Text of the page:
Manuscript held by G. W. Leibniz Bibliothek, Hanover
Shelfmark LBr 1015 Bl. 8v

Date: after 5 January 1713

Translated from the Latin

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[LBr 1015 Bl. 8v]

Once you suppose that God chooses the best it immediately follows that lesser goods are impossible and the best is necessary, but those things which are necessary according to such a hypothesis are attributed not absolute necessity but hypothetical necessity, in the same way that the things God foresees must happen necessarily. Moreover, absolutely necessary things are ultimately understood as those things whose opposite implies contradiction, or those things which are determined not by choice, or reason of the best, but by the necessity of the object. Therefore in this matter there has been, pure and simple, a dispute about a word. We put choice in opposition to absolute and brute necessity, which is what one is compelled to acknowledge when deriving things not from freedom, that is, depending upon spontaneous choice and thought about motive, but from the concourse of atoms or something similar devoid of original choice. But it is a moral and a happy and a desirable necessity that God must choose the best, as I responded to Bayle recently.1 To ask for a different freedom or contingency is to wish that God not act according to supreme wisdom and goodness, that is, it is to destroy his perfection. And so it is possible to deduce from this that we should not shun or avoid this necessity but acknowledge and exalt it.
     These objections have recently been answered in my book, in which I have amply shown that the only necessity to be avoided is the one which consists in the necessity of the object,2 namely where the very opposite of the object involves a contradiction in its own concept. Certain ancients maintain such a necessity, as do Hobbes and Spinoza, who hold that all things emerged just from matter and motion, or from the concourse of particles. If a world different from our world were to imply contradiction in its own concept, this world would be absolutely necessary. But because infinite worlds can be imagined and distinctly conceived, like the stories of Milesia or Utopia,3 and only the choice of the best, extrinsic to the object, means that our world exists rather than those, it follows that our world is necessary only morally, and is absolutely speaking contingent. Otherwise it is to want to talk about problems where there aren't any, and to aspire to paradoxes (as Bayle does), although in fact it is only to quarrel about the use of words, ignoring their scope, which should be established in advance so that the existence of things may be sought in divine wisdom and power rather than in natured nature [natura naturata], that is, in the intrinsic natures of things.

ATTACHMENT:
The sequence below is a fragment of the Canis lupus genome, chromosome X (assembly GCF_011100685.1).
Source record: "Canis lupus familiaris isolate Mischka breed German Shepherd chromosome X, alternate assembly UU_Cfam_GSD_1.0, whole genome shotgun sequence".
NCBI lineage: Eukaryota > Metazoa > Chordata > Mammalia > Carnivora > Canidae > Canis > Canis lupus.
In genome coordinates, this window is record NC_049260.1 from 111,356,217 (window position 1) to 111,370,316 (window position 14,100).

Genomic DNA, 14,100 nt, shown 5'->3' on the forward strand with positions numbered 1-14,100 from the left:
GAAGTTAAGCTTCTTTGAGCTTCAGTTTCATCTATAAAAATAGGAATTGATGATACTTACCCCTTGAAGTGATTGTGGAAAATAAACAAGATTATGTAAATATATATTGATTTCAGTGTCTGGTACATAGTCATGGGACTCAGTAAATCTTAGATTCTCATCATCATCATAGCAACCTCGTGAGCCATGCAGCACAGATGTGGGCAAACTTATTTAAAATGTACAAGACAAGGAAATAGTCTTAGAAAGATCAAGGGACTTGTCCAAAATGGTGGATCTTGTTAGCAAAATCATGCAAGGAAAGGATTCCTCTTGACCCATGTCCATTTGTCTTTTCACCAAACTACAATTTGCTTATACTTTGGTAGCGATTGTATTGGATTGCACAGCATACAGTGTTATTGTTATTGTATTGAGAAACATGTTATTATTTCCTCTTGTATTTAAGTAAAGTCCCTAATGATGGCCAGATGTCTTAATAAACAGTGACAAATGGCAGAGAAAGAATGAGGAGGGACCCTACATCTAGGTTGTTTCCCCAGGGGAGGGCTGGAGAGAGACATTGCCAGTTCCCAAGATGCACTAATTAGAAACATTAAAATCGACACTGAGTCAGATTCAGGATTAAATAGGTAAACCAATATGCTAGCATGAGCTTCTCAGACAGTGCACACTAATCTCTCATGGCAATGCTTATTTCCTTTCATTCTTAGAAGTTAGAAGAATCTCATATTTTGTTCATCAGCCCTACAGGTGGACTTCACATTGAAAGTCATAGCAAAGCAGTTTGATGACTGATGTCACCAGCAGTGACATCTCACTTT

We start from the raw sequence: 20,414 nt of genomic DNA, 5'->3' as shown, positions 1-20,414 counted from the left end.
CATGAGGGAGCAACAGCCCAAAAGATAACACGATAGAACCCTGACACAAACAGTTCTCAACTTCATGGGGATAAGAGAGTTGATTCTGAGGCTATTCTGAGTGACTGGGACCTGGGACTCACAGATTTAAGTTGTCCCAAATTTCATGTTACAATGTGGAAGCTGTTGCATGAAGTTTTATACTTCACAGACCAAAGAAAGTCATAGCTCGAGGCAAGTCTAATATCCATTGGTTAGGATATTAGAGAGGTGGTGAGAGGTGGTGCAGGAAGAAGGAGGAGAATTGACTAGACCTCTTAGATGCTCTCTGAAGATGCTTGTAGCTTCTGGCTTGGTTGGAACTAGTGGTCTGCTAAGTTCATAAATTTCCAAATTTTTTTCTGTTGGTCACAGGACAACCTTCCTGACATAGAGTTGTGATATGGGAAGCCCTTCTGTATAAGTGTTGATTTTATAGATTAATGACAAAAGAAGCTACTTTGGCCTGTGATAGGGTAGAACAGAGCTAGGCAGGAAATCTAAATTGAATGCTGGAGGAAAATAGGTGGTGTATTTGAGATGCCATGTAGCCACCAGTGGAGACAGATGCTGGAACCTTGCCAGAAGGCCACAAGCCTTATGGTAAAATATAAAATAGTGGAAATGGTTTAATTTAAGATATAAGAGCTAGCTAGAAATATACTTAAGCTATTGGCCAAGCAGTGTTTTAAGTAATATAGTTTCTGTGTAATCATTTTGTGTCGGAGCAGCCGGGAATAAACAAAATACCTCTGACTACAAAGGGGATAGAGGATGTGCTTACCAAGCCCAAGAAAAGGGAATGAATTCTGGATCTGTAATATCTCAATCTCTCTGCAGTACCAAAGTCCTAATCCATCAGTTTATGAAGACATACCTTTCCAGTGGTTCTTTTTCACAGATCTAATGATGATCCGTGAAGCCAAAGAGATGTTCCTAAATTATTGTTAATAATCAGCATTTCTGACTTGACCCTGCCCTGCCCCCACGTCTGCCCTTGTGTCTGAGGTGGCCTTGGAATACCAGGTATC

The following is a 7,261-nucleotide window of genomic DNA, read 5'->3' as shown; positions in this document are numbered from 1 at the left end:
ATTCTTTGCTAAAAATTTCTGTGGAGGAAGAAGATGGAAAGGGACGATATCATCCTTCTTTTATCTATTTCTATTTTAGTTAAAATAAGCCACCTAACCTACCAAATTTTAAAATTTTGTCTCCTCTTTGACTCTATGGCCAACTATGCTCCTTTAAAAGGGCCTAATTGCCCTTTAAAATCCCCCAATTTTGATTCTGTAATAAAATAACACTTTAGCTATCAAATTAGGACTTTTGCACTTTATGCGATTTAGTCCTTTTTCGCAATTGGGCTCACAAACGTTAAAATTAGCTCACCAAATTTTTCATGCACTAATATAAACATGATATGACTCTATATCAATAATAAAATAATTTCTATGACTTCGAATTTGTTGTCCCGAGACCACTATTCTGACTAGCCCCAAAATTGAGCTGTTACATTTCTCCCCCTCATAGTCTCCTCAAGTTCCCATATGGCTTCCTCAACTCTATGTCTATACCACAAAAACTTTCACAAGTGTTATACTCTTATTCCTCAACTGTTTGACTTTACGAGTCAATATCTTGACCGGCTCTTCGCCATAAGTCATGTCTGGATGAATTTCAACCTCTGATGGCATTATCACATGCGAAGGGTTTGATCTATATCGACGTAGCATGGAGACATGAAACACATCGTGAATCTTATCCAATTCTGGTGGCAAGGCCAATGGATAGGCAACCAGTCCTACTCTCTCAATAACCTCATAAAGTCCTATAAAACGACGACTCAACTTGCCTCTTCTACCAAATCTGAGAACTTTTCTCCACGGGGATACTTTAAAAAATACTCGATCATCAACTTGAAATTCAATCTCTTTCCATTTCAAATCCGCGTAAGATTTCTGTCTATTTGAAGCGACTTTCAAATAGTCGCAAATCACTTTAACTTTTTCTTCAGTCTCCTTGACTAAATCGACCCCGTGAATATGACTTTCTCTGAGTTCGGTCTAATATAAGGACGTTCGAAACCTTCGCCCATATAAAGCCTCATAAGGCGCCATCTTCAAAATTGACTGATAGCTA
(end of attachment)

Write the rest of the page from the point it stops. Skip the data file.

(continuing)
1. See Theodicy §175.
2. See Theodicy §45.
3. A reference to the Milesian Tales of Aristides from the second century BCE, and the novel Utopia by Thomas More, published in 1516.

© Lloyd Strickland 2011 (revised 2016)